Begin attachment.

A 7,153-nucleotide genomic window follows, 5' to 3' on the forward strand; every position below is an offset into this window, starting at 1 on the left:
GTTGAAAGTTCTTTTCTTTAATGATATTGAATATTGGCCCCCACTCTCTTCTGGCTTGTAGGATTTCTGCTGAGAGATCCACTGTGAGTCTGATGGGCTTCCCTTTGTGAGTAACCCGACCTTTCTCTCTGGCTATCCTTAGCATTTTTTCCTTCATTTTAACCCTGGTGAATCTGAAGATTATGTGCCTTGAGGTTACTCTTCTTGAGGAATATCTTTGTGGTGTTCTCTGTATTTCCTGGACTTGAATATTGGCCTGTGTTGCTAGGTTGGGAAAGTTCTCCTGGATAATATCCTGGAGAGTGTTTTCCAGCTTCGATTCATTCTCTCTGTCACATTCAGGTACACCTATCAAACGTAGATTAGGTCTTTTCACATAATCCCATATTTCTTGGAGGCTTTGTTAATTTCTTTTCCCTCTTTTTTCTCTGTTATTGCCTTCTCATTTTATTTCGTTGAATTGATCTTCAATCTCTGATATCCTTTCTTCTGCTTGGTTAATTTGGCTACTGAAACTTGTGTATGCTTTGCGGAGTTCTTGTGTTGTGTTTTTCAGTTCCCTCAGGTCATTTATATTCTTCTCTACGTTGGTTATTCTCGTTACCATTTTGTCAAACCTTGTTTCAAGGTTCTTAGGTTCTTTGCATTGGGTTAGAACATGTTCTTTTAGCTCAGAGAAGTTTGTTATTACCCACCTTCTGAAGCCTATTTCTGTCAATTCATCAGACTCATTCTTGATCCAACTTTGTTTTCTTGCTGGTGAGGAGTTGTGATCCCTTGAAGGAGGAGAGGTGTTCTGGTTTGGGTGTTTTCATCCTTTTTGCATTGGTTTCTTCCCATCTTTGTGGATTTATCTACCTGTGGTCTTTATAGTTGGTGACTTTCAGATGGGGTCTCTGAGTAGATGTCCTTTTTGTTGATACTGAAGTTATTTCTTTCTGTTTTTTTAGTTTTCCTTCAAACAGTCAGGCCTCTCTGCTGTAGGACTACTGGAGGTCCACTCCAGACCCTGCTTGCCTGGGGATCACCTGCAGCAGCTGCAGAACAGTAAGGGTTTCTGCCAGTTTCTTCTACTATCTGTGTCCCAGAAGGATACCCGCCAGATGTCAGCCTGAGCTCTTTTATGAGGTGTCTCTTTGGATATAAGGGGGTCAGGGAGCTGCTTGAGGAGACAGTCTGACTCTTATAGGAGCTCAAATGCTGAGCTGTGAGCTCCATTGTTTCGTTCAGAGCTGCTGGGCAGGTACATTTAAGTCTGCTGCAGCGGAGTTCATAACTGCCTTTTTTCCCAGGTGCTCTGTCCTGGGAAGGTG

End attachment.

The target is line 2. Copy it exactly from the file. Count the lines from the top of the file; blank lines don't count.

GTTGAAAGTTCTTTTCTTTAATGATATTGAATATTGGCCCCCACTCTCTTCTGGCTTGTAGGATTTCTGCTGAGAGATCCACTGTGAGTCTGATGGGCTTCCCTTTGTGAGTAACCCGACCTTTCTCTCTGGCTATCCTTAGCATTTTTTCCTTCATTTTAACCCTGGTGAATCTGAAGATTATGTGCCTTGAGGTTACTCTTCTTGAGGAATATCTTTGTGGTGTTCTCTGTATTTCCTGGACTTGAATATTGGCCTGTGTTGCTAGGTTGGGAAAGTTCTCCTGGATAATATCCTGGAGAGTGTTTTCCAGCTTCGATTCATTCTCTCTGTCACATTCAGGTACACCTATCAAACGTAGATTAGGTCTTTTCACATAATCCCATATTTCTTGGAGGCTTTGTTAATTTCTTTTCCCTCTTTTTTCTCTGTTATTGCCTTCTCATTTTATTTCGTTGAATTGATCTTCAATCTCTGATATCCTTTCTTCTGCTTGGTTAATTTGGCTACTGAAACTTGTGTATGCTTTGCGGAGTTCTTGTGTTGTGTTTTTCAGTTCCCTCAGGTCATTTATATTCTTCTCTACGTTGGTTATTCTCGTTACCATTTTGTCAAACCTTGTTTCAAGGTTCTTAGGTTCTTTGCATTGGGTTAGAACATGTTCTTTTAGCTCAGAGAAGTTTGTTATTACCCACCTTCTGAAGCCTATTTCTGTCAATTCATCAGACTCATTCTTGATCCAACTTTGTTTTCTTGCTGGTGAGGAGTTGTGATCCCTTGAAGGAGGAGAGGTGTTCTGGTTTGGGTGTTTTCATCCTTTTTGCATTGGTTTCTTCCCATCTTTGTGGATTTATCTACCTGTGGTCTTTATAGTTGGTGACTTTCAGATGGGGTCTCTGAGTAGATGTCCTTTTTGTTGATACTGAAGTTATTTCTTTCTGTTTTTTTAGTTTTCCTTCAAACAGTCAGGCCTCTCTGCTGTAGGACTACTGGAGGTCCACTCCAGACCCTGCTTGCCTGGGGATCACCTGCAGCAGCTGCAGAACAGTAAGGGTTTCTGCCAGTTTCTTCTACTATCTGTGTCCCAGAAGGATACCCGCCAGATGTCAGCCTGAGCTCTTTTATGAGGTGTCTCTTTGGATATAAGGGGGTCAGGGAGCTGCTTGAGGAGACAGTCTGACTCTTATAGGAGCTCAAATGCTGAGCTGTGAGCTCCATTGTTTCGTTCAGAGCTGCTGGGCAGGTACATTTAAGTCTGCTGCAGCGGAGTTCATAACTGCCTTTTTTCCCAGGTGCTCTGTCCTGGGAAGGTG